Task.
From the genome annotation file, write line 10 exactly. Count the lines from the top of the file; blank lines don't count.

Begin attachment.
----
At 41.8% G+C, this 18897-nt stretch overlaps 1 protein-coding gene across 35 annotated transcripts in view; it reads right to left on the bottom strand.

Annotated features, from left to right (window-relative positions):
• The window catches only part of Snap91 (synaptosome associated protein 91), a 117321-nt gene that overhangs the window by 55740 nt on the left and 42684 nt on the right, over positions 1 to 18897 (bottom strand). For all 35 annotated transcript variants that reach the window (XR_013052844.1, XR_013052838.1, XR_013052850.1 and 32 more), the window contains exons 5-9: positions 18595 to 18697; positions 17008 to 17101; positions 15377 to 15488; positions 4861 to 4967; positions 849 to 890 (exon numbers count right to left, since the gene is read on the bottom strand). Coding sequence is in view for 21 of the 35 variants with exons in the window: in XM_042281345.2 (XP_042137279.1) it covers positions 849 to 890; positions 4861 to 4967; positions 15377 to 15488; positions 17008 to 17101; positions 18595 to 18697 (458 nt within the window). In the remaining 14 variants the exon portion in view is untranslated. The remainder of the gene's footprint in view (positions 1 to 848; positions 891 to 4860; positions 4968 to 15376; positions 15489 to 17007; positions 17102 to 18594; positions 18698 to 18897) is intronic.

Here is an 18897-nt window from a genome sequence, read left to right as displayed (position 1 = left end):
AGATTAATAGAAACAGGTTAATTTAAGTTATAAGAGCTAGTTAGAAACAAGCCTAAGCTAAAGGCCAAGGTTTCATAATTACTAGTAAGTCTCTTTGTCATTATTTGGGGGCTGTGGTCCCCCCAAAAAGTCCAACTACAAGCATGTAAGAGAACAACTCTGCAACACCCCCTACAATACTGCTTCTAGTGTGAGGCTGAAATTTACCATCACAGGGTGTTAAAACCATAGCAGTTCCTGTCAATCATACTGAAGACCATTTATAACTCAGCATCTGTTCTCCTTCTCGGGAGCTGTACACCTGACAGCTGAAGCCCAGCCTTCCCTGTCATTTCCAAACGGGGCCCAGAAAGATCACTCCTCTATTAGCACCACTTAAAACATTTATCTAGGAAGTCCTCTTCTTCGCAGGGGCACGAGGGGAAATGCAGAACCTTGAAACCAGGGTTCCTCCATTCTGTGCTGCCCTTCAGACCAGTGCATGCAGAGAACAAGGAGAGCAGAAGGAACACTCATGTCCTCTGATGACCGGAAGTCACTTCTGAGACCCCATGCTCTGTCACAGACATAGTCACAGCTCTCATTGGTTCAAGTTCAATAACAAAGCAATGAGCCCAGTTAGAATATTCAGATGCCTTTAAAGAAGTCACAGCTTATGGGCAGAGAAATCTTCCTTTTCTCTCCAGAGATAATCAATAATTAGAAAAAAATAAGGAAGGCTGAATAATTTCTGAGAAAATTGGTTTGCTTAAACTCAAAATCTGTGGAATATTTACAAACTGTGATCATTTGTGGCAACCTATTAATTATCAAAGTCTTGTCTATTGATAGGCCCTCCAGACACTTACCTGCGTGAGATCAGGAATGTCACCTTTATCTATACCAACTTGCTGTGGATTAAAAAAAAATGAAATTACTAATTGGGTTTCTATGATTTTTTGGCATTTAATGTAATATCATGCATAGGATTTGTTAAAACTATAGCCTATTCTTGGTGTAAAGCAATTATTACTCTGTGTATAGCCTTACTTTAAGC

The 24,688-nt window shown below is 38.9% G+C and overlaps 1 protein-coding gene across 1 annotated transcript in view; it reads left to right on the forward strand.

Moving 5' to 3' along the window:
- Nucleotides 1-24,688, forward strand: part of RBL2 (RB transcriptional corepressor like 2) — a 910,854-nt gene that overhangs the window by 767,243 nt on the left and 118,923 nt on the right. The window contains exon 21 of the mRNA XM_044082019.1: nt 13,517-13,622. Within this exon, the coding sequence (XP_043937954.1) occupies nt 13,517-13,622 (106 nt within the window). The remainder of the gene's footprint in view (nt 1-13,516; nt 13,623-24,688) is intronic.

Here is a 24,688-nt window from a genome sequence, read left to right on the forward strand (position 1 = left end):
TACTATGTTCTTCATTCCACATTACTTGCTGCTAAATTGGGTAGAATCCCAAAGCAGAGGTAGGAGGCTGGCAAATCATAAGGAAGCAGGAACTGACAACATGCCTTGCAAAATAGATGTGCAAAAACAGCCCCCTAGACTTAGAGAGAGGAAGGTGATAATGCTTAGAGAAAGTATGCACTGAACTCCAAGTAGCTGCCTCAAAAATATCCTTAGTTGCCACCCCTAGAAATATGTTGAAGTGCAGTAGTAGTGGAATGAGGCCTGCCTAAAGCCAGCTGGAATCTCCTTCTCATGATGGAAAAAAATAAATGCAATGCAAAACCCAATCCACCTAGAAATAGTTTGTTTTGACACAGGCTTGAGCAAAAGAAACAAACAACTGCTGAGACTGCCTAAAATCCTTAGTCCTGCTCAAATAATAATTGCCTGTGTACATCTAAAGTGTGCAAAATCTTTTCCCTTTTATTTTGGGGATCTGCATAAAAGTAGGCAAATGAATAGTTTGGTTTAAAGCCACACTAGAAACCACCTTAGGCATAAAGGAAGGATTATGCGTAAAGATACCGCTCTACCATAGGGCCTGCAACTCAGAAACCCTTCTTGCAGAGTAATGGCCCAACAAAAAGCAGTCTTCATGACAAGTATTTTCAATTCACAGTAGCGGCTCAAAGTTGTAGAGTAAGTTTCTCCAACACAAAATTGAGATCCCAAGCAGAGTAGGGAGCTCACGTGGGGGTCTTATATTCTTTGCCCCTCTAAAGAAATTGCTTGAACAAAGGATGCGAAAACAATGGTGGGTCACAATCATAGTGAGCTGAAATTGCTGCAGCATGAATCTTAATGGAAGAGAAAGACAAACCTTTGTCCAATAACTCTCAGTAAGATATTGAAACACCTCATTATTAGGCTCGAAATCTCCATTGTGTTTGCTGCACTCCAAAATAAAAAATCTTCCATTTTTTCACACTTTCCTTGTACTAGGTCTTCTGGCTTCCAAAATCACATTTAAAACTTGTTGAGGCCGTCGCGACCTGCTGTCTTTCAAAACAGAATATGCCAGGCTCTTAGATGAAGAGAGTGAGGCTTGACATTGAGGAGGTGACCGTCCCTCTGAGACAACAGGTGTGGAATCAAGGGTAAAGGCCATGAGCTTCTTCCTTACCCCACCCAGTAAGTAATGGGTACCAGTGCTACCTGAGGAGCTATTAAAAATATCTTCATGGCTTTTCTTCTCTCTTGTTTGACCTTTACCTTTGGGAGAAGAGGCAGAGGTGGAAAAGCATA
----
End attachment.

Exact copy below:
TACTATGTTCTTCATTCCACATTACTTGCTGCTAAATTGGGTAGAATCCCAAAGCAGAGGTAGGAGGCTGGCAAATCATAAGGAAGCAGGAACTGACAACATGCCTTGCAAAATAGATGTGCAAAAACAGCCCCCTAGACTTAGAGAGAGGAAGGTGATAATGCTTAGAGAAAGTATGCACTGAACTCCAAGTAGCTGCCTCAAAAATATCCTTAGTTGCCACCCCTAGAAATATGTTGAAGTGCAGTAGTAGTGGAATGAGGCCTGCCTAAAGCCAGCTGGAATCTCCTTCTCATGATGGAAAAAAATAAATGCAATGCAAAACCCAATCCACCTAGAAATAGTTTGTTTTGACACAGGCTTGAGCAAAAGAAACAAACAACTGCTGAGACTGCCTAAAATCCTTAGTCCTGCTCAAATAATAATTGCCTGTGTACATCTAAAGTGTGCAAAATCTTTTCCCTTTTATTTTGGGGATCTGCATAAAAGTAGGCAAATGAATAGTTTGGTTTAAAGCCACACTAGAAACCACCTTAGGCATAAAGGAAGGATTATGCGTAAAGATACCGCTCTACCATAGGGCCTGCAACTCAGAAACCCTTCTTGCAGAGTAATGGCCCAACAAAAAGCAGTCTTCATGACAAGTATTTTCAATTCACAGTAGCGGCTCAAAGTTGTAGAGTAAGTTTCTCCAACACAAAATTGAGATCCCAAGCAGAGTAGGGAGCTCACGTGGGGGTCTTATATTCTTTGCCCCTCTAAAGAAATTGCTTGAACAAAGGATGCGAAAACAATGGTGGGTCACAATCATAGTGAGCTGAAATTGCTGCAGCATGAATCTTAATGGAAGAGAAAGACAAACCTTTGTCCAATAACTCTCAGTAAGATATTGAAACACCTCATTATTAGGCTCGAAATCTCCATTGTGTTTGCTGCACTCCAAAATAAAAAATCTTCCATTTTTTCACACTTTCCTTGTACTAGGTCTTCTGGCTTCCAAAATCACATTTAAAACTTGTTGAGGCCGTCGCGACCTGCTGTCTTTCAAAACAGAATATGCCAGGCTCTTAGATGAAGAGAGTGAGGCTTGACATTGAGGAGGTGACCGTCCCTCTGAGACAACAGGTGTGGAATCAAGGGTAAAGGCCATGAGCTTCTTCCTTACCCCACCCAGTAAGTAATGGGTACCAGTGCTACCTGAGGAGCTATTAAAAATATCTTCATGGCTTTTCTTCTCTCTTGTTTGACCTTTACCTTTGGGAGAAGAGGCAGAGGTGGAAAAGCATA